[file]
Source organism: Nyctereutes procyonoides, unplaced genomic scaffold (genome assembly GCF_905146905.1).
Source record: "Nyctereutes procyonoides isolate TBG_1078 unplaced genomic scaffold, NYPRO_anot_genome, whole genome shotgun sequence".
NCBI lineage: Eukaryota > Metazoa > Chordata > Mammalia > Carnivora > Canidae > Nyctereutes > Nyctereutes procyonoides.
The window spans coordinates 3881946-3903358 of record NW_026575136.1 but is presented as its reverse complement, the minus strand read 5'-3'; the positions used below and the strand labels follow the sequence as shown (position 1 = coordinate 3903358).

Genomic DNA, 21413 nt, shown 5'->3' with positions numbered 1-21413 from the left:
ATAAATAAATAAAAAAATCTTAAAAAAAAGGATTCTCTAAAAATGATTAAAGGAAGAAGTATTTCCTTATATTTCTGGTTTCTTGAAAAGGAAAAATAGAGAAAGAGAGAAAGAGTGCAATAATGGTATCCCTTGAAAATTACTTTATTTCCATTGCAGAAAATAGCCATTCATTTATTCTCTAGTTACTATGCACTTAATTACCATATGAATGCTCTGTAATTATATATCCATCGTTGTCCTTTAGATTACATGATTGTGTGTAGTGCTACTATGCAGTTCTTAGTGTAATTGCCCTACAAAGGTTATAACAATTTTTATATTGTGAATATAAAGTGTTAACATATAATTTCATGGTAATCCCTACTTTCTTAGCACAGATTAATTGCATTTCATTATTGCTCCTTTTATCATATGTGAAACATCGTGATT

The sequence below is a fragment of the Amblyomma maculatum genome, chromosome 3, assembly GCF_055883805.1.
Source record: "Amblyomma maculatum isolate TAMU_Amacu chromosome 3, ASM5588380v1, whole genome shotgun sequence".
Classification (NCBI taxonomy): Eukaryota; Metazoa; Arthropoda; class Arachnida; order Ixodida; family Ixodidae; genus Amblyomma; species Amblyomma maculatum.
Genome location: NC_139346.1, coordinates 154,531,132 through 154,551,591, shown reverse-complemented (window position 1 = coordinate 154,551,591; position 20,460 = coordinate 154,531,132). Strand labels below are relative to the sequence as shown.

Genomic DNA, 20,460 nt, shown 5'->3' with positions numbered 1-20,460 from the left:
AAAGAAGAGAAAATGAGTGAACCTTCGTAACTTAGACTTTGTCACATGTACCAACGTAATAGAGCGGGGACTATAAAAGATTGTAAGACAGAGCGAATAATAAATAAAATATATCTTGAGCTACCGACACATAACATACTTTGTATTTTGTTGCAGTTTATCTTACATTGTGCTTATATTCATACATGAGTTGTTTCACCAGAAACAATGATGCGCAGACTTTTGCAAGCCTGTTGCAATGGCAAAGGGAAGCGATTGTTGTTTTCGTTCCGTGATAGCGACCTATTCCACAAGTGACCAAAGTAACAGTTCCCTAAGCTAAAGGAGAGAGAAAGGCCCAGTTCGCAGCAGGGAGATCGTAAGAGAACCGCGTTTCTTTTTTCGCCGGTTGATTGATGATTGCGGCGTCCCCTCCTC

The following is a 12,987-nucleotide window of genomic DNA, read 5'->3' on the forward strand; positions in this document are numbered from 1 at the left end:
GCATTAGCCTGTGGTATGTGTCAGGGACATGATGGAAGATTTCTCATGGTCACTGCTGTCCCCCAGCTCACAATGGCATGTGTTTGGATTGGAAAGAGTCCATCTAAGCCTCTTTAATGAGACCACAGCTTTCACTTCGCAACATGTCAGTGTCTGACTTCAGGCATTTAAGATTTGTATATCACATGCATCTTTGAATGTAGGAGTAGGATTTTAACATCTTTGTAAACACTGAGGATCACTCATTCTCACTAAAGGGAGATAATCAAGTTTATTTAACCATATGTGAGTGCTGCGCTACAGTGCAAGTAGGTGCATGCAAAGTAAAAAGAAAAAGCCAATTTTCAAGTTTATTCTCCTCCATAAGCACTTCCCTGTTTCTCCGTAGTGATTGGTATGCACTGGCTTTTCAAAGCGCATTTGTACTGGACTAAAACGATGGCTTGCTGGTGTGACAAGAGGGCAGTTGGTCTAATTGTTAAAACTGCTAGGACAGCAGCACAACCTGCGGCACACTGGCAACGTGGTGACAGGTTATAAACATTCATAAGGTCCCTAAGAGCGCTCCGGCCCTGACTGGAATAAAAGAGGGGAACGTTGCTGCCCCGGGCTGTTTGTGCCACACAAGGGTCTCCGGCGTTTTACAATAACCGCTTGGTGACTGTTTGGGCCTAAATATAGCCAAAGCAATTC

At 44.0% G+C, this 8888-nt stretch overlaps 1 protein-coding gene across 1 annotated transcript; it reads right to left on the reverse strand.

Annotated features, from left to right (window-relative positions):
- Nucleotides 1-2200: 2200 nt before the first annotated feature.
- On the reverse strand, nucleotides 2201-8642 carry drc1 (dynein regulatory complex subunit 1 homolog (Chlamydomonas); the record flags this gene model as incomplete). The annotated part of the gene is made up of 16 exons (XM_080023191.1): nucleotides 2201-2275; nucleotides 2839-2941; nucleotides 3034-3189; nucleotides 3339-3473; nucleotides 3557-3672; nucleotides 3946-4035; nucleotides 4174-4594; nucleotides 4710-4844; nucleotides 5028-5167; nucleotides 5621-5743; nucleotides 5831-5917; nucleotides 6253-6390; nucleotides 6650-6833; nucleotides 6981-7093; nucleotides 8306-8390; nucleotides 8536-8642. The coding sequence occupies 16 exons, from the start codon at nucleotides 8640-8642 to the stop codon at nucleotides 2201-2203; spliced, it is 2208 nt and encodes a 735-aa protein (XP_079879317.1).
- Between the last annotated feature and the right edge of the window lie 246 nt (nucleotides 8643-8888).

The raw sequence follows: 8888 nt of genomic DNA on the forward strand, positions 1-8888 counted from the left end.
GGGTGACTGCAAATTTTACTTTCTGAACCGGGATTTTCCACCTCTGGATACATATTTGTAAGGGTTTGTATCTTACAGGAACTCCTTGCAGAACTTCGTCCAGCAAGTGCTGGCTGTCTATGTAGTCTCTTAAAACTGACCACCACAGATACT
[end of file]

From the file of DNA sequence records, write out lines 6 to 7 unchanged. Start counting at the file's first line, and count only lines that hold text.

ATAAATAAATAAAAAAATCTTAAAAAAAAGGATTCTCTAAAAATGATTAAAGGAAGAAGTATTTCCTTATATTTCTGGTTTCTTGAAAAGGAAAAATAGAGAAAGAGAGAAAGAGTGCAATAATGGTATCCCTTGAAAATTACTTTATTTCCATTGCAGAAAATAGCCATTCATTTATTCTCTAGTTACTATGCACTTAATTACCATATGAATGCTCTGTAATTATATATCCATCGTTGTCCTTTAGATTACATGATTGTGTGTAGTGCTACTATGCAGTTCTTAGTGTAATTGCCCTACAAAGGTTATAACAATTTTTATATTGTGAATATAAAGTGTTAACATATAATTTCATGGTAATCCCTACTTTCTTAGCACAGATTAATTGCATTTCATTATTGCTCCTTTTATCATATGTGAAACATCGTGATT

The sequence below is a fragment of the Amblyomma maculatum genome, chromosome 3, assembly GCF_055883805.1.